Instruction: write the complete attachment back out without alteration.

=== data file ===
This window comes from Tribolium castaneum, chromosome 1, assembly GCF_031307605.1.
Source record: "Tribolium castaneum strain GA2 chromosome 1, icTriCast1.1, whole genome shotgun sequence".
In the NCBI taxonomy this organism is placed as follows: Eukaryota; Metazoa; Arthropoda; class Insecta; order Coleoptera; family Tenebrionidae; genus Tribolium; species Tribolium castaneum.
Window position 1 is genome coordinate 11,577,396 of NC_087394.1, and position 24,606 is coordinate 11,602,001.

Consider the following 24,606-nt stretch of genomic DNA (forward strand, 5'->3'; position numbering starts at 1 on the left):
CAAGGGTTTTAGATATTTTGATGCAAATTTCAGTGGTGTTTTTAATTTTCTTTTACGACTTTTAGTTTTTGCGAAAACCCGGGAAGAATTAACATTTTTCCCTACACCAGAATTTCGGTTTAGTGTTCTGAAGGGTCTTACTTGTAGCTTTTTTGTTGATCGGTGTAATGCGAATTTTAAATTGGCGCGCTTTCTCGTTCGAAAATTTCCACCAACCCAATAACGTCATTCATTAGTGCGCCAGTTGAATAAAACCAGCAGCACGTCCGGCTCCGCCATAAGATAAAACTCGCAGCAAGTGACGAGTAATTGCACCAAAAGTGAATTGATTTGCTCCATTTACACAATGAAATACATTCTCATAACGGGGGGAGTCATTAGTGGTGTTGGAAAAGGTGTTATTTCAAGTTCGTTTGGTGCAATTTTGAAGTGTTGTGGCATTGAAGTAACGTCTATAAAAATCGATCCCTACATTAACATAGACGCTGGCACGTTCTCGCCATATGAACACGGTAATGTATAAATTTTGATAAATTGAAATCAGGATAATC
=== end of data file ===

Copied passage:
This window comes from Tribolium castaneum, chromosome 1, assembly GCF_031307605.1.
Source record: "Tribolium castaneum strain GA2 chromosome 1, icTriCast1.1, whole genome shotgun sequence".
In the NCBI taxonomy this organism is placed as follows: Eukaryota; Metazoa; Arthropoda; class Insecta; order Coleoptera; family Tenebrionidae; genus Tribolium; species Tribolium castaneum.
Window position 1 is genome coordinate 11,577,396 of NC_087394.1, and position 24,606 is coordinate 11,602,001.

Consider the following 24,606-nt stretch of genomic DNA (forward strand, 5'->3'; position numbering starts at 1 on the left):
CAAGGGTTTTAGATATTTTGATGCAAATTTCAGTGGTGTTTTTAATTTTCTTTTACGACTTTTAGTTTTTGCGAAAACCCGGGAAGAATTAACATTTTTCCCTACACCAGAATTTCGGTTTAGTGTTCTGAAGGGTCTTACTTGTAGCTTTTTTGTTGATCGGTGTAATGCGAATTTTAAATTGGCGCGCTTTCTCGTTCGAAAATTTCCACCAACCCAATAACGTCATTCATTAGTGCGCCAGTTGAATAAAACCAGCAGCACGTCCGGCTCCGCCATAAGATAAAACTCGCAGCAAGTGACGAGTAATTGCACCAAAAGTGAATTGATTTGCTCCATTTACACAATGAAATACATTCTCATAACGGGGGGAGTCATTAGTGGTGTTGGAAAAGGTGTTATTTCAAGTTCGTTTGGTGCAATTTTGAAGTGTTGTGGCATTGAAGTAACGTCTATAAAAATCGATCCCTACATTAACATAGACGCTGGCACGTTCTCGCCATATGAACACGGTAATGTATAAATTTTGATAAATTGAAATCAGGATAATC